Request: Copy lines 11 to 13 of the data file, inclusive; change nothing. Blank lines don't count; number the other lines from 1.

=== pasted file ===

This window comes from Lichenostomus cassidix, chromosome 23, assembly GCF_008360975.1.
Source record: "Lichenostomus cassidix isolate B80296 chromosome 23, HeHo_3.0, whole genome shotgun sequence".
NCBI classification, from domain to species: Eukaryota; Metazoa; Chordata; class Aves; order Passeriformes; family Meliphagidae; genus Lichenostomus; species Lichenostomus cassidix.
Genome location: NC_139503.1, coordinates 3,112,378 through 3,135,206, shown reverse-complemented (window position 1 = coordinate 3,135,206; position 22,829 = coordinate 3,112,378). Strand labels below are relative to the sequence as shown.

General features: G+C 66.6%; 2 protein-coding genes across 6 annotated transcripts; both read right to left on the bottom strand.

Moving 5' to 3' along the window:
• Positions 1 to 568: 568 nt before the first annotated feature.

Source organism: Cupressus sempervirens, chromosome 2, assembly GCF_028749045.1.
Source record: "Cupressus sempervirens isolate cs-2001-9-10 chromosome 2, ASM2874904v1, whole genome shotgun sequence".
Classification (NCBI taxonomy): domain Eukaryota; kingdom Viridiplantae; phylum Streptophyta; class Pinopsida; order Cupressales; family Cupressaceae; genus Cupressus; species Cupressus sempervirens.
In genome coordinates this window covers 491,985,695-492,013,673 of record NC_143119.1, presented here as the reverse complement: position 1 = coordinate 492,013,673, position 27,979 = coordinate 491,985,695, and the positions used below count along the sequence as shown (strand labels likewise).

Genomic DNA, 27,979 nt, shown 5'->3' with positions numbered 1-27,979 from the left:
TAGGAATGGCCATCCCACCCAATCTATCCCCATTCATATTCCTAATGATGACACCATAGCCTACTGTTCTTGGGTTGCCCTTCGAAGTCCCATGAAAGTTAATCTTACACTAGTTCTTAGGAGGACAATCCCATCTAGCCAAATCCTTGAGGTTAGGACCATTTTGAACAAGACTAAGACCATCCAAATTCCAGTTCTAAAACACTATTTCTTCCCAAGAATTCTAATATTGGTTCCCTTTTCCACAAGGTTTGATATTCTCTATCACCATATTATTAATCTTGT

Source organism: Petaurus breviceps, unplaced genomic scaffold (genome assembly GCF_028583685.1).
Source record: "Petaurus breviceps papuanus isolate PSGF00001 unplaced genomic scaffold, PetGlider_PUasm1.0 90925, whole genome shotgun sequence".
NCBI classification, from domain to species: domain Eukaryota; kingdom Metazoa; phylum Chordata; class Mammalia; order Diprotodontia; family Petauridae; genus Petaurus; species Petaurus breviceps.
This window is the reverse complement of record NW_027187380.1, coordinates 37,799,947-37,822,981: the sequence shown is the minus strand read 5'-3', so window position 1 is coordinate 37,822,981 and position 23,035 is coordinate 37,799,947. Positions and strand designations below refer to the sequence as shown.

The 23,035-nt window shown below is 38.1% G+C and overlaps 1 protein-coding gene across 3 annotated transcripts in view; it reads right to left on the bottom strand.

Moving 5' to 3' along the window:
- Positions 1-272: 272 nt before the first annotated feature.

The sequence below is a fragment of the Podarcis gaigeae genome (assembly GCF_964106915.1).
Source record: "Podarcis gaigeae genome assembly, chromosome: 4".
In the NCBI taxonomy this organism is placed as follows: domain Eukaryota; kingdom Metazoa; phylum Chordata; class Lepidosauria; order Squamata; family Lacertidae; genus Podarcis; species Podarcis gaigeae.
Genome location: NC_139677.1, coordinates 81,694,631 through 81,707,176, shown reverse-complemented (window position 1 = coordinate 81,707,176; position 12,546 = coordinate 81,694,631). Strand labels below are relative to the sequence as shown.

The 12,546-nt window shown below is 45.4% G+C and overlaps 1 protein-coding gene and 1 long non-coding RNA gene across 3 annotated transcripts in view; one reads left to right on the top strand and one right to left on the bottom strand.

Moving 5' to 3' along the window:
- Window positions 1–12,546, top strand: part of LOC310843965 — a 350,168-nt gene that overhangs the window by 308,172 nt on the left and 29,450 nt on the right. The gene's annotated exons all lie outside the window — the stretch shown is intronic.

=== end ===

In genome coordinates this window covers 491,985,695-492,013,673 of record NC_143119.1, presented here as the reverse complement: position 1 = coordinate 492,013,673, position 27,979 = coordinate 491,985,695, and the positions used below count along the sequence as shown (strand labels likewise).

Genomic DNA, 27,979 nt, shown 5'->3' with positions numbered 1-27,979 from the left:
TAGGAATGGCCATCCCACCCAATCTATCCCCATTCATATTCCTAATGATGACACCATAGCCTACTGTTCTTGGGTTGCCCTTCGAAGTCCCATGAAAGTTAATCTTACACTAGTTCTTAGGAGGACAATCCCATCTAGCCAAATCCTTGAGGTTAGGACCATTTTGAACAAGACTAAGACCATCCAAATTCCAGTTCTAAAACACTATTTCTTCCCAAGAATTCTAATATTGGTTCCCTTTTCCACAAGGTTTGATATTCTCTATCACCATATTATTAATCTTGT